Early detection is crucial. The PAD Action Plan notes (on page 8) that “some patients with PAD never become aware of their disease, attributing their leg symptoms incorrectly to ‘slowing down’ with age. In the most tragic example of this phenomenon, some patients do not become aware of PAD until they are diagnosed with severe limb-threatening PAD, and the first treatment they are offered is amputation.”

The prevalence of diabetes is rising in both dlower- and middle- income countries (LMICs), and Western countries; such as the United States and the UK, particularly among young adults and children. The VOTIS technology is especially suited for use in LMICs, as the devices are non-invasive and do not use X-rays or other ionizing radiation, as well as being inexpensive.

PAD can cause foot ischemia, in which blood flow (and thus oxygen) is restricted in the foot. When a person with PAD gets a cut, a nick, or even an abrasion on his or her foot, the wound may not heal, and instead may develop infection or gangrene, requiring amputation. Diabetic foot amputations are associated with increased illness and death. A person with diabetes is substantially more likely to undergo a lower-extremity amputation than someone who does not have diabetes. People with PAD also commonly have progressive vessel obstructions elsewhere in the vasculature, and experience increased rates of myocardial infarction (heart attack) and stroke.

According to Yechiel Gellman M.D., Orthopedic Surgeon at the Hadassah Medical Center and the Principal Investigator of the study, “There is a need for an efficient and accurate tool for PAD assessment in specific populations, such as the patients with diabetes who visit our diabetic foot unit. This feasibility study addresses a need that my colleagues and I confront daily in our practice.”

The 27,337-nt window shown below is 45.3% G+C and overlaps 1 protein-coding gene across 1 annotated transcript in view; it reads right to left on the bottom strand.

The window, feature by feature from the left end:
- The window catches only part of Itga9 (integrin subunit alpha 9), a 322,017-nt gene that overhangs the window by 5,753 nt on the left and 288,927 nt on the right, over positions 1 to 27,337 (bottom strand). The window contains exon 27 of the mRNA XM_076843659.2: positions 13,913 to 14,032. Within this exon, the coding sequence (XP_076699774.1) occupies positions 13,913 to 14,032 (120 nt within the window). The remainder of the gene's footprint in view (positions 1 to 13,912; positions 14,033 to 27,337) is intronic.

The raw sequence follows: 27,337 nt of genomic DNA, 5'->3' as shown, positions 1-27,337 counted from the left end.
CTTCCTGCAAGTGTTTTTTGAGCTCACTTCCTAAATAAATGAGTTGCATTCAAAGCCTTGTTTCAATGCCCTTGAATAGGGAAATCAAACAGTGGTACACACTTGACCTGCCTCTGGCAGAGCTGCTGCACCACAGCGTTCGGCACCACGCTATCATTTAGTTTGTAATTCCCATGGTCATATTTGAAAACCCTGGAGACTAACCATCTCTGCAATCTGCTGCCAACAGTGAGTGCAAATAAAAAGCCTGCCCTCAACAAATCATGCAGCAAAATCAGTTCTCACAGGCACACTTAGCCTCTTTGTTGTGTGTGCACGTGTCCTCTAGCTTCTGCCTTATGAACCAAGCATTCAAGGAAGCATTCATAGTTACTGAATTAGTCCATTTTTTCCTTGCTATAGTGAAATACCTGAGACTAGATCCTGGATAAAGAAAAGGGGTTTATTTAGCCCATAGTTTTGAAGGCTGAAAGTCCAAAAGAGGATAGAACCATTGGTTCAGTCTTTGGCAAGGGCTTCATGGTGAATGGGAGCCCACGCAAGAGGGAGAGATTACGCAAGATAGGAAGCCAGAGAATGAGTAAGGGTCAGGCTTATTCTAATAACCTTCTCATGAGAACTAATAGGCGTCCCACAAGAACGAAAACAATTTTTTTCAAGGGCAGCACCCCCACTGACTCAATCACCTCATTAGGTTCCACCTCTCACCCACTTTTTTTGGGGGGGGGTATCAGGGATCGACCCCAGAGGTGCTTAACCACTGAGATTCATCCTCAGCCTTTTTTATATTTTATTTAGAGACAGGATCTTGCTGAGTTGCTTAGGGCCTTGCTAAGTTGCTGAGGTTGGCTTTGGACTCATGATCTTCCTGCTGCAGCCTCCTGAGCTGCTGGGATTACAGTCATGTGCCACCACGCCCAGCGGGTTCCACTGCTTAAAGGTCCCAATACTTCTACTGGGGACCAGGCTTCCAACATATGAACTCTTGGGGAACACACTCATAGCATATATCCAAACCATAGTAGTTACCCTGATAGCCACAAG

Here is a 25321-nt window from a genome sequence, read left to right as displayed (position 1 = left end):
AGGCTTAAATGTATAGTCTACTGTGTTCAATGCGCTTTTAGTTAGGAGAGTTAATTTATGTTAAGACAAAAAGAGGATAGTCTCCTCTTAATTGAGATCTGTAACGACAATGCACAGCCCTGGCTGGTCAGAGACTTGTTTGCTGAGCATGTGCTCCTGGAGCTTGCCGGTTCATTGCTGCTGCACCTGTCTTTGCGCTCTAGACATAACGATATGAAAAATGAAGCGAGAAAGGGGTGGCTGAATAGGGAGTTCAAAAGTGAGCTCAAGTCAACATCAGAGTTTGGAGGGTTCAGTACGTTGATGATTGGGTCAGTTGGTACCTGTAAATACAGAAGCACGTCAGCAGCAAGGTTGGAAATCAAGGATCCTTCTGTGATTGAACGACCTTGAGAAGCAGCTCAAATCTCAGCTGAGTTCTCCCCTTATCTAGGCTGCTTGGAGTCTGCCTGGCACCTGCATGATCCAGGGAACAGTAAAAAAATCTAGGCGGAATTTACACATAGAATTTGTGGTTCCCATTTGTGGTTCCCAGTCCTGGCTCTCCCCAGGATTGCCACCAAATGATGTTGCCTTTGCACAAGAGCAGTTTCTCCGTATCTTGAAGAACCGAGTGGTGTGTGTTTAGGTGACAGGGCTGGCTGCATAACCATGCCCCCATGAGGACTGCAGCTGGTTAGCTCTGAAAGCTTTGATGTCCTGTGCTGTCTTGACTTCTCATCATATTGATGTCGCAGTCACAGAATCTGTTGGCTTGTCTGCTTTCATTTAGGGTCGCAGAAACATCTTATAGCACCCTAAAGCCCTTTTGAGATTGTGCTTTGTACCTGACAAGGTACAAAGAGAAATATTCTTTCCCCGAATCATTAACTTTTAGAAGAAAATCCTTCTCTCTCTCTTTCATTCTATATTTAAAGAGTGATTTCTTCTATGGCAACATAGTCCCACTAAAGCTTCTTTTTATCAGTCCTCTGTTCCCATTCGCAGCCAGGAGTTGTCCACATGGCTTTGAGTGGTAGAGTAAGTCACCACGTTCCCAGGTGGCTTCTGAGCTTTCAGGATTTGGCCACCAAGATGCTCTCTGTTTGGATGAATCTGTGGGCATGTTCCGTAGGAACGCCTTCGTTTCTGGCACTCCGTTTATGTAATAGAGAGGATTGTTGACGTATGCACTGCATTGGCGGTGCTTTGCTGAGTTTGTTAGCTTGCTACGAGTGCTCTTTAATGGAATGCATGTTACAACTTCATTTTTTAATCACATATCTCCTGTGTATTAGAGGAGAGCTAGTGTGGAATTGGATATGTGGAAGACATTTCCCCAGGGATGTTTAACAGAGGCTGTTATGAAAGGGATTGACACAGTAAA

About VOTIS Subdermal Imaging Technologies Ltd.

VOTIS Subdermal Imaging Technologies Ltd., a Jerusalem-based startup started in 2017, was co-founded by  Merrill Weber, a corporate and securities lawyer as well as a series entrepreneur, and Prof Andreas Hielscher, professor emeritus at Columbia and the founding chairman of the Department of Biomedical Engineering at NYU’s Tanden School of Engineering.

VOTIS Subdermal Imaging Technologies, Ltd. is developing a suite of devices to help people with PAD to keep their feet. The PedCheck™ will measure the depth and severity of PAD. The PedFlo™ will provide information about changes in blood flow in the foot during a revascularization procedure. Both devices use VOTIS‘s proprietary HOVR™ technology, which was developed at Columbia University and has been licensed to VOTIS on an exclusive, worldwide basis for all medical imaging purposes. HOVR™ technology is safe, non-invasive, and free of ionizing radiation.

More information about the PedCheck™, VOTIS, and HOVR™ technology can be found at https://www.votis.net


Merrill Weber
CEO and President, VOTIS
US +1 (312)340-0895 / Israel +972-(0)58-4062386
Email: mweber AT votis.net